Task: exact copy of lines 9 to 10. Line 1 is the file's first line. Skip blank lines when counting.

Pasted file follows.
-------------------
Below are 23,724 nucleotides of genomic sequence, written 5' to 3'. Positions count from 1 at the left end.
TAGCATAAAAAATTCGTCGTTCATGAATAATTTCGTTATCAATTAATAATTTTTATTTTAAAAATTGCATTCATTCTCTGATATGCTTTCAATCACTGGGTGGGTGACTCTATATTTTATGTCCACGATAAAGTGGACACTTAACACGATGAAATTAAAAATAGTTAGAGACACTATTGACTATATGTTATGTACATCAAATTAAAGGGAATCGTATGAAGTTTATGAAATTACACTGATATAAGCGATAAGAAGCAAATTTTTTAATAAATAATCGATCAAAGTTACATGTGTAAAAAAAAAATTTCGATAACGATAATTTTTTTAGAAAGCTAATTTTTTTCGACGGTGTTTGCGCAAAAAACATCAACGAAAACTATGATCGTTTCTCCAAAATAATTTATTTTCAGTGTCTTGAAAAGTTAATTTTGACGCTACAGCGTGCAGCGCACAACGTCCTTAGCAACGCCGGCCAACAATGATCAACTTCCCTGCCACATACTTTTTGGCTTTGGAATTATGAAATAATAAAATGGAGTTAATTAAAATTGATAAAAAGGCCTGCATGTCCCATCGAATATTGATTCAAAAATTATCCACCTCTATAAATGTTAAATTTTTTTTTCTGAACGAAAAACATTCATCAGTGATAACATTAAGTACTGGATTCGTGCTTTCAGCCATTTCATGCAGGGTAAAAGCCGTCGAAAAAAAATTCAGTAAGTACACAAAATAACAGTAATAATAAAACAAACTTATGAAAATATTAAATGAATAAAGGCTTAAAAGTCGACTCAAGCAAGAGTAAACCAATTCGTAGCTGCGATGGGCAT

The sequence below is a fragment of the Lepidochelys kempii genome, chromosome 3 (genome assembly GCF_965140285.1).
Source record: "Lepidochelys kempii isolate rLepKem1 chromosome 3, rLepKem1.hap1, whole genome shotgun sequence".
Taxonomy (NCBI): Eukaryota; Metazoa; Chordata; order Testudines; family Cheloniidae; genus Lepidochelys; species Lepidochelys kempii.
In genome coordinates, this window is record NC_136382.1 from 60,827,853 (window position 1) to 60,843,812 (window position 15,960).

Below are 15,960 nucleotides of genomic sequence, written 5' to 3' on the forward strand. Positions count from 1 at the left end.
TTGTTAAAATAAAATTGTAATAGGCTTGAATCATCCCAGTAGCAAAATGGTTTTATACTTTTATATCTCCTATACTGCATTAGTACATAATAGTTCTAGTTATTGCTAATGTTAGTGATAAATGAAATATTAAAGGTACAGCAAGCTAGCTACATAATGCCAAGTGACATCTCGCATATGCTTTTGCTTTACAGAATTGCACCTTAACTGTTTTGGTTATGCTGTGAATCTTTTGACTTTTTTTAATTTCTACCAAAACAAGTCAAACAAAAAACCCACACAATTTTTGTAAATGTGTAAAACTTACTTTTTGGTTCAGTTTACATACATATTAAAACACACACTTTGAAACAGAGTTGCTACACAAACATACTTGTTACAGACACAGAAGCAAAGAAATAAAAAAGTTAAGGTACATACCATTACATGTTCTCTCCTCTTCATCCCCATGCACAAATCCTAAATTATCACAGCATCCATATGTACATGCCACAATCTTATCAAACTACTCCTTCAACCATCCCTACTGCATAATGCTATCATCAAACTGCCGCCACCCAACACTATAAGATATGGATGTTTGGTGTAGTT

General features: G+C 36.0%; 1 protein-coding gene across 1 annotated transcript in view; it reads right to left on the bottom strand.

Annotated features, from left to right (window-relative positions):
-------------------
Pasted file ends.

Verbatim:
General features: G+C 36.0%; 1 protein-coding gene across 1 annotated transcript in view; it reads right to left on the bottom strand.

Annotated features, from left to right (window-relative positions):